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Efficient Scottish Farms Have Lowest GHG Emissions

12 April 2011

UK - The clear link between low greenhouse gas emissions and strong technical performance on Scottish livestock farms is revealed in the results of a new study published by Quality Meat Scotland.

The discussion paper entitled “Estimating Greenhouse Gas Emissions From Scottish Livestock Enterprises” draws on work undertaken by SAC and commissioned by QMS to estimate the greenhouse gas (GHG) emissions from cattle and sheep enterprises across Scotland.

“Key areas highlighted by the report include an enormous range in individual GHG estimates among enterprises of the same type. The results also show a clear link between low GHG emissions and the best financial returns,” observed ’Uel Morton, QMS Chief Executive.

The results are based on individual analysis of more than 200 cattle and sheep enterprises representing the range of production systems found in Scotland. The estimates consider the production of ruminant livestock up to the point they leave the farm.

“The link between low GHG emissions per kilogramme of output and financial return is the technical efficiency of the enterprise. High livestock productivity, both in terms of calves and lambs born per 100 cows or ewes and daily liveweight gains, is a key driver to improving financial returns and lowering GHG emissions. Contributing further to that efficiency is effective use of feeds, fertilisers and energy,” pointed out Stuart Ashworth, QMS Head of Economics Services.

Scottish farmers in general have already made a significant contribution to lower GHG emissions in Scotland with emissions from rural land use (excluding woodland) reducing by 12.5 per cent between 1990 and 2006.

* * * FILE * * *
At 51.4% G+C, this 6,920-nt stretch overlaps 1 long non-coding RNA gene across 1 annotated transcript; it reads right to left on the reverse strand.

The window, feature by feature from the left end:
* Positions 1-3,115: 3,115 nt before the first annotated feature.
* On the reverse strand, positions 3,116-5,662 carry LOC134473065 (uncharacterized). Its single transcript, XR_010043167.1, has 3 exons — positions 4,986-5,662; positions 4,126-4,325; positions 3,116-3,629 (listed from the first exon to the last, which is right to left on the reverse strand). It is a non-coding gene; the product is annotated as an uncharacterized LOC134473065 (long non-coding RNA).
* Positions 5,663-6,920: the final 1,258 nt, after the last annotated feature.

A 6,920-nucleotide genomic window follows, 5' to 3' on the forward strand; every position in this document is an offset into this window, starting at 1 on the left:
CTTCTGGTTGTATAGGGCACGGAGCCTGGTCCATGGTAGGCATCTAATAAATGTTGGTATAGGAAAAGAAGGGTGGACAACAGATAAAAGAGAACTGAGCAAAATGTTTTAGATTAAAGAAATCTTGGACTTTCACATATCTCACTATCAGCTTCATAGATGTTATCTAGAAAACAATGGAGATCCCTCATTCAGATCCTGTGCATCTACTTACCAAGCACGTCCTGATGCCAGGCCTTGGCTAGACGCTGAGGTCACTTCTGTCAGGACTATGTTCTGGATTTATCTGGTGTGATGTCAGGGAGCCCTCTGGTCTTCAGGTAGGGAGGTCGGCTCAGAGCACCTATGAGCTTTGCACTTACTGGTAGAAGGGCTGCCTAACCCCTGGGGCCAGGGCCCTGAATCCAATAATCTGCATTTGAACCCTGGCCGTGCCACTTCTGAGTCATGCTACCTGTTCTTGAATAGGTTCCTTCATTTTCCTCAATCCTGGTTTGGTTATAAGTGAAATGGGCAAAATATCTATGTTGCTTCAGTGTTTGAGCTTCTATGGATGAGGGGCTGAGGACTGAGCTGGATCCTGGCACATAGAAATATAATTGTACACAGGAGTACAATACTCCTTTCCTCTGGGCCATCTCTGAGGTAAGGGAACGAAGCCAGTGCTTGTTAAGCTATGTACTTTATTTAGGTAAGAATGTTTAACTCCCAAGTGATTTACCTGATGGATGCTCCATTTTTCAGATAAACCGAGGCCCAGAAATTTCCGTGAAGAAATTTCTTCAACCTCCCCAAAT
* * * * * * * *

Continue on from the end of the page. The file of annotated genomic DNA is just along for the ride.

“The research behind this discussion paper indicates there is capacity within current systems to reduce emissions further while maintaining output. QMS will continue to work with cattle and sheep farmers towards this objective through both our monitor and focus farms and our research and development activities focused on animal health and welfare, nutrition and grassland management,” added Mr Morton.

The paper also highlights the fact that the science of GHG estimation is very much a developing science and currently no universally agreed protocols exist in defining the system boundaries or calculation methodologies.

In particular the role of ruminant livestock production and its use of grassland to sequester carbon is not well understood and is not included in this study. This is a particular weakness in making estimates of GHG emissions from extensive livestock production systems farming the carbon rich soils of Scotland.

The calculations are made using the available knowledge at the time the work was commissioned, in late 2008, using the recommendations of Intergovernmental panel on climate change (IPCC) and British Standard PAS 2050.

However, the lack of a common protocol does mean that these results as presented may not be directly comparable with estimates made in other studies or countries.

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